I've often been in situations where documentation is supposed to be
updated but it isn't.  And I've seen this cause tremendous problems.
Thus my advice - if a process involves onerous amounts of work, then
chances are it won't get done properly, so make the process easy to
follow.

Example: I add a new command to the command line interface, something
used only by developers.  I now add half a paragraph to a document
that wrote, and take it to the official documentation person (not an
engineer).  She says I need to fill out a documentation change
request.  First line on the request wants a documentation number, so I
ask how to get a documentation number.  She says to request one.  From
who ask, and find out it's from her.  Can she just fill in a number
when I hand her the form?  Etc.  At some point I petition my boss to
just remove the convenience feature rather than have to update the
documentation.  (On the other hand I actually _tried_, and I had one
of the only software related documents that was official)

I'd like to work for an idealistic company, one with well thought out
processes that actually work.  But I've never been at such a place.
Sometimes I wonder if they even exist anywhere outside of USENET.

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We referred to these as "release managers".  Sometimes they were good,
sometimes mediocre.  They're high visibility jobs, so sometimes people
forget that getting the job done is more important than looking good
(the bad managers are the ones that refer to "my release").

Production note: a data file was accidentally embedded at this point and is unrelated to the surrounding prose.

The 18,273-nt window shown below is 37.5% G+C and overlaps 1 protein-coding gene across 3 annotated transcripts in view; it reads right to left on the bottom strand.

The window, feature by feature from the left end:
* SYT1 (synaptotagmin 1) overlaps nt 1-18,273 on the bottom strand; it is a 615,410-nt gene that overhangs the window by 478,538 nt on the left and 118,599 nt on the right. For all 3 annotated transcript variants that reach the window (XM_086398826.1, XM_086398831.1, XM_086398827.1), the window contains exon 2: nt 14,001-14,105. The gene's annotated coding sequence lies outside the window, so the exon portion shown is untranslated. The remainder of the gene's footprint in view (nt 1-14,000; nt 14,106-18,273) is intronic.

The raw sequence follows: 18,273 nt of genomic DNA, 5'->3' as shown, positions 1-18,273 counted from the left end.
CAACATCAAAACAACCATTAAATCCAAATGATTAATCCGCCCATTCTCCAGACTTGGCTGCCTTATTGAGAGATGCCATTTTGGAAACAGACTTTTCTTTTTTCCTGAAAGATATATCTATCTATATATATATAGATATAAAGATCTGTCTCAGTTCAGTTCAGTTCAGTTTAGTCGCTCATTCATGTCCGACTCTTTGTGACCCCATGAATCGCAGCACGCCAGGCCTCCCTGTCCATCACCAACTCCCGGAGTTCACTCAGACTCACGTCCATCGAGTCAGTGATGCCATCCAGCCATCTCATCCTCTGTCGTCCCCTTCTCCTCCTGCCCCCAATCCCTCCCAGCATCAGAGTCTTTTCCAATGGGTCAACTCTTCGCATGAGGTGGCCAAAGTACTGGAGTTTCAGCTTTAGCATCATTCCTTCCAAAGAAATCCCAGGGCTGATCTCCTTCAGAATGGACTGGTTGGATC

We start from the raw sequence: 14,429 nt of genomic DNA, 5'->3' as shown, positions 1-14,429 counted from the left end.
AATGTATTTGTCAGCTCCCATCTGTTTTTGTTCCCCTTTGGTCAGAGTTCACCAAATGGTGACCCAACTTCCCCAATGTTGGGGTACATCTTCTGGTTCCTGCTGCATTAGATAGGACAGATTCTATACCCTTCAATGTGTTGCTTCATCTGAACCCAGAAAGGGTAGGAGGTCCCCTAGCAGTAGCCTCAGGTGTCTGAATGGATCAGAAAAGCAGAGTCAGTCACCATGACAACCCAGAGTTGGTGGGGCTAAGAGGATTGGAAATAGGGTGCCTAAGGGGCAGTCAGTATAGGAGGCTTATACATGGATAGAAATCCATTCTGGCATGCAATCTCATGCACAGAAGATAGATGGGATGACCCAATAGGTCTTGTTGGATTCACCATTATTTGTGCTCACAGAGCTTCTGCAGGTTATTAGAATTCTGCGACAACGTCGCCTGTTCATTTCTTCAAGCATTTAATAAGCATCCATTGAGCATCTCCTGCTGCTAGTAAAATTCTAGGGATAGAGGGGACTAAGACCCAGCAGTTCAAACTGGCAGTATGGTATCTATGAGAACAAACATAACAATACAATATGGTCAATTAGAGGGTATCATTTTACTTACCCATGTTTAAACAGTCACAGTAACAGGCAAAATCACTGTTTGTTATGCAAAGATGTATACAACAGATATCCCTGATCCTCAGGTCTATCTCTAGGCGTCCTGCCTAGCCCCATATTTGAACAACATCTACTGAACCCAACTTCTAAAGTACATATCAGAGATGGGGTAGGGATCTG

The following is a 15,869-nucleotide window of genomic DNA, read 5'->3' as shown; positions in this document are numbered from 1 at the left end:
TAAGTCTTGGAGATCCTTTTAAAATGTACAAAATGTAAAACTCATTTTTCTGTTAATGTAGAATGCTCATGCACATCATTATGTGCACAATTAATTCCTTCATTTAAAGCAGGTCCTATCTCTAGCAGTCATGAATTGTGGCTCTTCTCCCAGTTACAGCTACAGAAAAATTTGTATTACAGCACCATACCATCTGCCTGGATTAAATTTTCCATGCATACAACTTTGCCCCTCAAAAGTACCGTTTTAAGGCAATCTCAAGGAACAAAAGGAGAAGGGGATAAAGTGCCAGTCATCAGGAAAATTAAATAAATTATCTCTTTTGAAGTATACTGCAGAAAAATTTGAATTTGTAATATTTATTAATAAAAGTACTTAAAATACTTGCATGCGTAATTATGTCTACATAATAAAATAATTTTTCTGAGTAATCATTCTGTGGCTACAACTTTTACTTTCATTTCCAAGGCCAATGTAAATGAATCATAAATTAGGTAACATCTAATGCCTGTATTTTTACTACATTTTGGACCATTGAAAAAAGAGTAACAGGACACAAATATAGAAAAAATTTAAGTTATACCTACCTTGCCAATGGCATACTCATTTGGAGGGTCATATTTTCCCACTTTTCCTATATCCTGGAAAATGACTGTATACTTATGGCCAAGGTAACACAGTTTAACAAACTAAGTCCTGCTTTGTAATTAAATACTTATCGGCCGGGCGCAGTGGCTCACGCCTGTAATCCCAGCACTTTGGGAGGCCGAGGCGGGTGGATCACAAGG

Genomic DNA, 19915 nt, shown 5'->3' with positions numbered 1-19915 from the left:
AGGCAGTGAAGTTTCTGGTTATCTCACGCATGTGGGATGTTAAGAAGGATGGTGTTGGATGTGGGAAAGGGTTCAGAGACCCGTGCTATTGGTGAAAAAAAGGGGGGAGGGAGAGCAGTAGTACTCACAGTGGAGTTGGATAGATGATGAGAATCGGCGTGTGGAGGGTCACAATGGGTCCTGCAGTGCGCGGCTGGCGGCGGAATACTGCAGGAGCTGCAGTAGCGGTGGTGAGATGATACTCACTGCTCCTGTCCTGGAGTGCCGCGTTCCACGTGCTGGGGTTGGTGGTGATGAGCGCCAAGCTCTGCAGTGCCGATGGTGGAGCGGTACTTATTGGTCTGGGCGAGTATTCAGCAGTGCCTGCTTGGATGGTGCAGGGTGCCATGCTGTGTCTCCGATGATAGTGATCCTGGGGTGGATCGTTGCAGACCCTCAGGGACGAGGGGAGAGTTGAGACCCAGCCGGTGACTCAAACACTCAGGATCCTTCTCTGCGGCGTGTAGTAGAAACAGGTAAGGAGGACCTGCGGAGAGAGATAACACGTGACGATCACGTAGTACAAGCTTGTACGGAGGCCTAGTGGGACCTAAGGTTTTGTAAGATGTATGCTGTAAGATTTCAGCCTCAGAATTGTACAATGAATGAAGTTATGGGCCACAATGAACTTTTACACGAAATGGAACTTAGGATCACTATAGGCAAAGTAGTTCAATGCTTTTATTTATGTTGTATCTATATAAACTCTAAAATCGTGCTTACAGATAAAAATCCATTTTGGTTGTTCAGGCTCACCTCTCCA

--
Darin Johnson
    Caution! Under no circumstances confuse the mesh with the
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Re: What Software Engineering Process is best suited for Embedded Projects
snipped-for-privacy@amleth.demon.co.uk ("Paul E. Bennett") writes:

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This is a classic case of the tail wagging the dog and unfortunately an all
to common result of introducing a 'quality system'.  Thay should be
controlled by you not the other way round.  So the system should be you
send her a memo which says please add this paragraph to this document,
taking out all the necessary numbers in the process.  Report back to me
when this is done (and anyway I would like in done in the next two days).

Ian


Re: What Software Engineering Process is best suited for Embedded Projects

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In companies by whom I have been employed, that "supposed" was read as
"always". There was no way, with their procedures in place, that a product